‘HoboSimulator’ Among 242 Video Games BANNED By Australia

Simon Jønler Contributor
Font Size:

242 games video games in Australia have been refused classification by the Australian Classification Board since March 18th 2015.

This means that in Australia any game with refused classification is illegal to advertise, sell, and exhibit publicly.

The games denied classification is prohibited by the same body which refused classification for Saints Row IV upon its release in 2013. The 242 games are mostly mobile games sold online, which marks a notable change in method and in magnitude from the mere 50 titles refused classification between 1994 and 2014.

Saints Row IV

Banning ‘Saint’s Row IV ‘shows little appreciation for the male physique.

The spike is due to the adoption of a new regulatory measure developed by the ‘International Age Rating Coalition’ (IARC). The IARC have given developers a tool by which answering questions about the content of their game will yield a regional rating appropriate to the ‘local standards’ where the game is sold.

An IARC rating will therefore differ from one location to another depending on which rating scheme applies. Australia, with its draconian Classification Board, can look forward to further bans as the country officially enters the coalition July 1st.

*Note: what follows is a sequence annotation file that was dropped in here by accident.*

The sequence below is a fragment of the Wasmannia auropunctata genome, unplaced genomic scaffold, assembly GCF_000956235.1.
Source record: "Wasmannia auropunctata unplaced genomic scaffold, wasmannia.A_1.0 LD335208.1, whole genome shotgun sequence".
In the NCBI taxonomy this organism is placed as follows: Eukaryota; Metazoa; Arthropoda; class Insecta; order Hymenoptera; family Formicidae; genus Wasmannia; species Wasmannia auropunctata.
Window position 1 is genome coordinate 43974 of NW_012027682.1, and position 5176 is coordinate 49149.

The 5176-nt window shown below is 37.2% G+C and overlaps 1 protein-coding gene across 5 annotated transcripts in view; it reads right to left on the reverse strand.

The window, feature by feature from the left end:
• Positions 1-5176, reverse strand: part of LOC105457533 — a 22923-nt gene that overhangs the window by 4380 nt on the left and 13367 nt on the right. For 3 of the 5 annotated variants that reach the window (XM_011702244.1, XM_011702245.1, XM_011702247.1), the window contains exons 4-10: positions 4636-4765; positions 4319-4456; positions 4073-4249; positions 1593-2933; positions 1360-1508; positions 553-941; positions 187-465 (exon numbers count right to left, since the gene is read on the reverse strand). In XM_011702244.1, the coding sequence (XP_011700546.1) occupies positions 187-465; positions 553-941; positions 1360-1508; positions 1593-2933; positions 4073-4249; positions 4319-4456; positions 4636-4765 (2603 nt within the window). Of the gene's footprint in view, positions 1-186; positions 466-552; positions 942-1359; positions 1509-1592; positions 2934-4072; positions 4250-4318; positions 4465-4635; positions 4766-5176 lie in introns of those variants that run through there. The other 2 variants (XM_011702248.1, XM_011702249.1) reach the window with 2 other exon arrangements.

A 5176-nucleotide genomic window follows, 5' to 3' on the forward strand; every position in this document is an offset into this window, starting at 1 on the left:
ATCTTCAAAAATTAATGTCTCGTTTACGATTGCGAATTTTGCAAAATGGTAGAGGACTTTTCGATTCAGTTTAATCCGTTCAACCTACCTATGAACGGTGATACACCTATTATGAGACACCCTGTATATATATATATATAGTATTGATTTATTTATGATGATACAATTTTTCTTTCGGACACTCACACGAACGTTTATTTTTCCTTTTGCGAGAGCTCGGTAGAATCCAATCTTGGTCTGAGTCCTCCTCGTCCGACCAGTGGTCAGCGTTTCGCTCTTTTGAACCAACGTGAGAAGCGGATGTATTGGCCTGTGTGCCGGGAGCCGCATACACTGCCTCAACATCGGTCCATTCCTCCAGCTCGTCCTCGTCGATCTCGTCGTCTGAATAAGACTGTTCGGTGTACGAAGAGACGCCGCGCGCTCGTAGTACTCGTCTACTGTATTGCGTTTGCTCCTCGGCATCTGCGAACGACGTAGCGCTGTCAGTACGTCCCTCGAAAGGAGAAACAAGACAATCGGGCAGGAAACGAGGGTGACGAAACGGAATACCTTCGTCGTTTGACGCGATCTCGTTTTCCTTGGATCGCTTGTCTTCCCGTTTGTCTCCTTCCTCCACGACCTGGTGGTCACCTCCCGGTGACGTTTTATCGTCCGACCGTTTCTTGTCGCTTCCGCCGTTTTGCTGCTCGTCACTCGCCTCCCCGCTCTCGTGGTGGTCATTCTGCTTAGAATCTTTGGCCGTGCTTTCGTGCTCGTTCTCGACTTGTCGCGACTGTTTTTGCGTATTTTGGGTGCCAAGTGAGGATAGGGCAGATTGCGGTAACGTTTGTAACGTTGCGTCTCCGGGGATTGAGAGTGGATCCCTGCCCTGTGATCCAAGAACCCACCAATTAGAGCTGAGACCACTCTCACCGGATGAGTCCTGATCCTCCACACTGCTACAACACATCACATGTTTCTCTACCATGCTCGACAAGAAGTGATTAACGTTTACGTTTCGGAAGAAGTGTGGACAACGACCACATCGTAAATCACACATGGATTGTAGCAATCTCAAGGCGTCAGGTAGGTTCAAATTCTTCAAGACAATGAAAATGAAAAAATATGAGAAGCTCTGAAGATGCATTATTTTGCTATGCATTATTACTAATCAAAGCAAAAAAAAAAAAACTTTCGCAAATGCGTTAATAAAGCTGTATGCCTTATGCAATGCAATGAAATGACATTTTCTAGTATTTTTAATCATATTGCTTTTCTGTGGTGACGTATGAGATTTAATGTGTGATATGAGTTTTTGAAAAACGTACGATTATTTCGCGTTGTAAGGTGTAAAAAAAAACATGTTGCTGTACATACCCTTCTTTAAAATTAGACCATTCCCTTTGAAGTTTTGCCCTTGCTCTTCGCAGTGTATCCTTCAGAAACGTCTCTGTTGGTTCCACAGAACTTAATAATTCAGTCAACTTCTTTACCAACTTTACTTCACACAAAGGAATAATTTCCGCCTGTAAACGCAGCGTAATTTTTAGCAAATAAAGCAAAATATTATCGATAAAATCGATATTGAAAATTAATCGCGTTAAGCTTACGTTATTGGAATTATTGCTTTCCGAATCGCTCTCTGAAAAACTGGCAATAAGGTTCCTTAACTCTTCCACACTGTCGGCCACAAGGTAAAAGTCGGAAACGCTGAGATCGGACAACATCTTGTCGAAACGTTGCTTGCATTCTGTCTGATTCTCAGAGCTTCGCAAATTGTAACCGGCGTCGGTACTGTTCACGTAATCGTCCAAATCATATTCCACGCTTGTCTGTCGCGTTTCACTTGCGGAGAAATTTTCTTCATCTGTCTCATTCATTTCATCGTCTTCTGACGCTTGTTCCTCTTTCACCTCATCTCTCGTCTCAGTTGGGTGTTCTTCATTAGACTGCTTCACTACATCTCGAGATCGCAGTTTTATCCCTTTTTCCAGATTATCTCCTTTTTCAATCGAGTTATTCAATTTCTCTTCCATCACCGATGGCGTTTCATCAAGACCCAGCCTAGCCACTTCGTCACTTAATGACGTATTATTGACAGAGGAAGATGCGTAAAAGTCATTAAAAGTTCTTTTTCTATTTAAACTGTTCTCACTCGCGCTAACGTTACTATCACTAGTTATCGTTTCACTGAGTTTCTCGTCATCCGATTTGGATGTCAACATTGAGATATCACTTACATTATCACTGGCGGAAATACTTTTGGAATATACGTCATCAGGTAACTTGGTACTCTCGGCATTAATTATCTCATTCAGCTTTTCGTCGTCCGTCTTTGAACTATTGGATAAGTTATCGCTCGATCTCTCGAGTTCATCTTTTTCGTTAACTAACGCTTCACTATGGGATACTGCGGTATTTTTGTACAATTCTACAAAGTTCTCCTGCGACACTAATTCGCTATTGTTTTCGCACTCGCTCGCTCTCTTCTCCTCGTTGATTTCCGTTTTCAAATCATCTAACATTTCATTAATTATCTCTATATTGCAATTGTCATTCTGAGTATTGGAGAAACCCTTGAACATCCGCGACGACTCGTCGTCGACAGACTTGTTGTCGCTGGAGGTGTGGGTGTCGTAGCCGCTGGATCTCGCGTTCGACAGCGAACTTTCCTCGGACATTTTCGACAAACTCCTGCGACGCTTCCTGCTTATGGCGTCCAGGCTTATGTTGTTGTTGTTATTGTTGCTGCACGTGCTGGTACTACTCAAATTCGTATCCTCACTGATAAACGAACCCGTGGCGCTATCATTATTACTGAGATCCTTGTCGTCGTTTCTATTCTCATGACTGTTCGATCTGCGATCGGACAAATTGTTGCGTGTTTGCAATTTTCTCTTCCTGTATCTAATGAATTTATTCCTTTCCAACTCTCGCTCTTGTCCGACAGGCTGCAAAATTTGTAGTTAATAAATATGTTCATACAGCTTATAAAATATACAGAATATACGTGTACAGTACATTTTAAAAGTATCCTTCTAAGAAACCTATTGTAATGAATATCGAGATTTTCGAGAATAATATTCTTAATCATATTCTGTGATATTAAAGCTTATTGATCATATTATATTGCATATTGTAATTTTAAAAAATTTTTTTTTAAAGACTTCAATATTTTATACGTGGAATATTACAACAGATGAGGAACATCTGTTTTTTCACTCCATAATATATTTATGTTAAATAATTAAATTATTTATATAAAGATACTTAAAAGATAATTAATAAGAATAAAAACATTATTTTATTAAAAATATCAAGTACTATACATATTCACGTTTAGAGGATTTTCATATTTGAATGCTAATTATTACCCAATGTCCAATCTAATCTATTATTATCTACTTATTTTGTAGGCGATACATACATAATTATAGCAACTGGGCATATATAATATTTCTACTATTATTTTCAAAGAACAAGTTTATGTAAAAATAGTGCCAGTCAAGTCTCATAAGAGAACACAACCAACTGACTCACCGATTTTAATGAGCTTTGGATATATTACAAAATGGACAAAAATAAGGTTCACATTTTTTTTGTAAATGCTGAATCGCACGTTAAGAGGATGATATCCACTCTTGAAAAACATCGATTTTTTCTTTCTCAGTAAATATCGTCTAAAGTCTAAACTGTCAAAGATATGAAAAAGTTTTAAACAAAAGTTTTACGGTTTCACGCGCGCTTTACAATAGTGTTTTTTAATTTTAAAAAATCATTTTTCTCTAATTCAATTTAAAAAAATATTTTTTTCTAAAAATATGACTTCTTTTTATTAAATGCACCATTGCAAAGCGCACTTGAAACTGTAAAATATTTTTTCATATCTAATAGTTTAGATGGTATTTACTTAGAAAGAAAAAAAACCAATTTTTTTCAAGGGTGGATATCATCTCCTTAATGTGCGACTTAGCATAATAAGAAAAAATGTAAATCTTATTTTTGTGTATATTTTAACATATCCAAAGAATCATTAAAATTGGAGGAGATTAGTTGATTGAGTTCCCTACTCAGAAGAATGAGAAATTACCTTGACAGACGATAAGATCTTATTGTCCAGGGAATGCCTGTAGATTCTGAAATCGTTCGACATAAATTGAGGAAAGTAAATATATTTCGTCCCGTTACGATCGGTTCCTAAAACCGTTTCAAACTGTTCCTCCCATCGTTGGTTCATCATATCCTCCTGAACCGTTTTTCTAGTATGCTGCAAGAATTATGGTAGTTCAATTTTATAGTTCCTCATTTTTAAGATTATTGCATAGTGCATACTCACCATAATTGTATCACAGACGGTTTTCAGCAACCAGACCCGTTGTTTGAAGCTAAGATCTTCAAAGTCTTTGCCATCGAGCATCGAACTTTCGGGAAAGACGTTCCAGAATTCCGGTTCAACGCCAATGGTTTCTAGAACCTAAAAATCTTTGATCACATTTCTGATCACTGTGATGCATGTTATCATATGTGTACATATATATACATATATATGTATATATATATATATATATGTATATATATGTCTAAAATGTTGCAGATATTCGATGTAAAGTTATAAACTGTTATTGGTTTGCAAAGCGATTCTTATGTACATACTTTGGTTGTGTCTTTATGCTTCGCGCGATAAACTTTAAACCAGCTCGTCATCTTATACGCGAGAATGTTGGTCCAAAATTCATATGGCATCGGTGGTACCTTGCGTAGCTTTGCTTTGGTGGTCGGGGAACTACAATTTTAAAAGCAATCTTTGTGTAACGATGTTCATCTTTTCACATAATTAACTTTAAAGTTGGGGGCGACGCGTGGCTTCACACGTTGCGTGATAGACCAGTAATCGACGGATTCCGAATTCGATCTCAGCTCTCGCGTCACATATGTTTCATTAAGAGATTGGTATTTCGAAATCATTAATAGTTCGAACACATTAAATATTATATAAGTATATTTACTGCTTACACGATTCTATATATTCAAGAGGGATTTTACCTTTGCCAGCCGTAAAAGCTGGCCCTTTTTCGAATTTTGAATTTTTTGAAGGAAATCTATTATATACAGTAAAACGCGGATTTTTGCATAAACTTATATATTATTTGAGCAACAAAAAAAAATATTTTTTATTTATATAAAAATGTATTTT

Also banned, the invaluable ’50 Cent: ‘Bulletproof”.

As ABC Online’s Benjamin Sveen reports, the questionnaire used by developers to achieve a rating is composed of hundreds of sub-categories ranging from inquiries about nudity to those of vile depictions.

“Whether their game contains fictitious creatures that bare naked breasts, offering the example of a harpy,” is a sample from the questionnaire.

Another question reads: “Does the game contain any bodily functions such as belching, flatulence, or vomiting when used for humorous purposes?”


Apple’s Appstore:
HoboSimulator will be one of the casualties of the sweeping ban.

Parties dissenting to Australian censorship have expressed concern over the expedient, clandestine, and unaccountable process by which Games are refused classification. The website stated that “the Classification Board has reverted back to their secret ways, but claim they will give the reason if you ask” when commenting on how the recent bans “reveal censorship on a scale never before seen in Australia.”